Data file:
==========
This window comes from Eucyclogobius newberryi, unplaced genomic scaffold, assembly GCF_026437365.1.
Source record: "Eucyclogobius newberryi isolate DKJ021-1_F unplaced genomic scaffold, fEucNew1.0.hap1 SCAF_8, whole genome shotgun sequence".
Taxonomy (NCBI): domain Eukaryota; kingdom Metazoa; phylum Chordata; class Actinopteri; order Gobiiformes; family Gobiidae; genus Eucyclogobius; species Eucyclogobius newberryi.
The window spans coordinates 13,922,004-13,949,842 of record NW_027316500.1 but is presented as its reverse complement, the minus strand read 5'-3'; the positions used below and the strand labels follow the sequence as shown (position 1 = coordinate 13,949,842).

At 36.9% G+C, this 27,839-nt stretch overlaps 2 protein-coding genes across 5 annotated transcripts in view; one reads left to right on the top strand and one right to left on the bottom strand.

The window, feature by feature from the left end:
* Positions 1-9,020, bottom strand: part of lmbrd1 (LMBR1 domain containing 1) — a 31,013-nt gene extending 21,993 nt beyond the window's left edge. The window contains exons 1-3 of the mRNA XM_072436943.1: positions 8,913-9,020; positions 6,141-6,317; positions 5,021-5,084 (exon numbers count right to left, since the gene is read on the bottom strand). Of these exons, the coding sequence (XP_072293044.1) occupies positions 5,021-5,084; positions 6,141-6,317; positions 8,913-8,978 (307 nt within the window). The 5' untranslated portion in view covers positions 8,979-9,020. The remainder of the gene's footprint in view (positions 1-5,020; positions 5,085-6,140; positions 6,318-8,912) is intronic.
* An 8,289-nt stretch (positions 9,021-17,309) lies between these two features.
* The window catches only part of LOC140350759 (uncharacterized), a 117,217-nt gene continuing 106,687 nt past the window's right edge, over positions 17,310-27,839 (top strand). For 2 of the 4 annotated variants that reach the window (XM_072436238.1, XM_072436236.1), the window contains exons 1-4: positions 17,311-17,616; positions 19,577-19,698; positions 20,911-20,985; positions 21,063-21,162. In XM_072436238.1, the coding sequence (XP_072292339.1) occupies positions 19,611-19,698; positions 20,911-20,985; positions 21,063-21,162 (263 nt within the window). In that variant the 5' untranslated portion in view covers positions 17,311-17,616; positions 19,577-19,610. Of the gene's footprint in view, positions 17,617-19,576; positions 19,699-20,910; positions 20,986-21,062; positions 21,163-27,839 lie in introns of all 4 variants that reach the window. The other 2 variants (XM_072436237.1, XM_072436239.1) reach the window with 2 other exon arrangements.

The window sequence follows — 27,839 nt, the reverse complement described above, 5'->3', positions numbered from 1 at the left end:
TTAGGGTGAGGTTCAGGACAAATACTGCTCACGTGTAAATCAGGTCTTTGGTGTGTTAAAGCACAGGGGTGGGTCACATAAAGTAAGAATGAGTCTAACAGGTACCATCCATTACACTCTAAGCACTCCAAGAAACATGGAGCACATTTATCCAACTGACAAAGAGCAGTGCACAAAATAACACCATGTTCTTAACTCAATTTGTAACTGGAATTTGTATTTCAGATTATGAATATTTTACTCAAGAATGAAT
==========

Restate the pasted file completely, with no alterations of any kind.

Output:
This window comes from Eucyclogobius newberryi, unplaced genomic scaffold, assembly GCF_026437365.1.
Source record: "Eucyclogobius newberryi isolate DKJ021-1_F unplaced genomic scaffold, fEucNew1.0.hap1 SCAF_8, whole genome shotgun sequence".
Taxonomy (NCBI): domain Eukaryota; kingdom Metazoa; phylum Chordata; class Actinopteri; order Gobiiformes; family Gobiidae; genus Eucyclogobius; species Eucyclogobius newberryi.
The window spans coordinates 13,922,004-13,949,842 of record NW_027316500.1 but is presented as its reverse complement, the minus strand read 5'-3'; the positions used below and the strand labels follow the sequence as shown (position 1 = coordinate 13,949,842).

At 36.9% G+C, this 27,839-nt stretch overlaps 2 protein-coding genes across 5 annotated transcripts in view; one reads left to right on the top strand and one right to left on the bottom strand.

The window, feature by feature from the left end:
* Positions 1-9,020, bottom strand: part of lmbrd1 (LMBR1 domain containing 1) — a 31,013-nt gene extending 21,993 nt beyond the window's left edge. The window contains exons 1-3 of the mRNA XM_072436943.1: positions 8,913-9,020; positions 6,141-6,317; positions 5,021-5,084 (exon numbers count right to left, since the gene is read on the bottom strand). Of these exons, the coding sequence (XP_072293044.1) occupies positions 5,021-5,084; positions 6,141-6,317; positions 8,913-8,978 (307 nt within the window). The 5' untranslated portion in view covers positions 8,979-9,020. The remainder of the gene's footprint in view (positions 1-5,020; positions 5,085-6,140; positions 6,318-8,912) is intronic.
* An 8,289-nt stretch (positions 9,021-17,309) lies between these two features.
* The window catches only part of LOC140350759 (uncharacterized), a 117,217-nt gene continuing 106,687 nt past the window's right edge, over positions 17,310-27,839 (top strand). For 2 of the 4 annotated variants that reach the window (XM_072436238.1, XM_072436236.1), the window contains exons 1-4: positions 17,311-17,616; positions 19,577-19,698; positions 20,911-20,985; positions 21,063-21,162. In XM_072436238.1, the coding sequence (XP_072292339.1) occupies positions 19,611-19,698; positions 20,911-20,985; positions 21,063-21,162 (263 nt within the window). In that variant the 5' untranslated portion in view covers positions 17,311-17,616; positions 19,577-19,610. Of the gene's footprint in view, positions 17,617-19,576; positions 19,699-20,910; positions 20,986-21,062; positions 21,163-27,839 lie in introns of all 4 variants that reach the window. The other 2 variants (XM_072436237.1, XM_072436239.1) reach the window with 2 other exon arrangements.

The window sequence follows — 27,839 nt, the reverse complement described above, 5'->3', positions numbered from 1 at the left end:
TTAGGGTGAGGTTCAGGACAAATACTGCTCACGTGTAAATCAGGTCTTTGGTGTGTTAAAGCACAGGGGTGGGTCACATAAAGTAAGAATGAGTCTAACAGGTACCATCCATTACACTCTAAGCACTCCAAGAAACATGGAGCACATTTATCCAACTGACAAAGAGCAGTGCACAAAATAACACCATGTTCTTAACTCAATTTGTAACTGGAATTTGTATTTCAGATTATGAATATTTTACTCAAGAATGAAT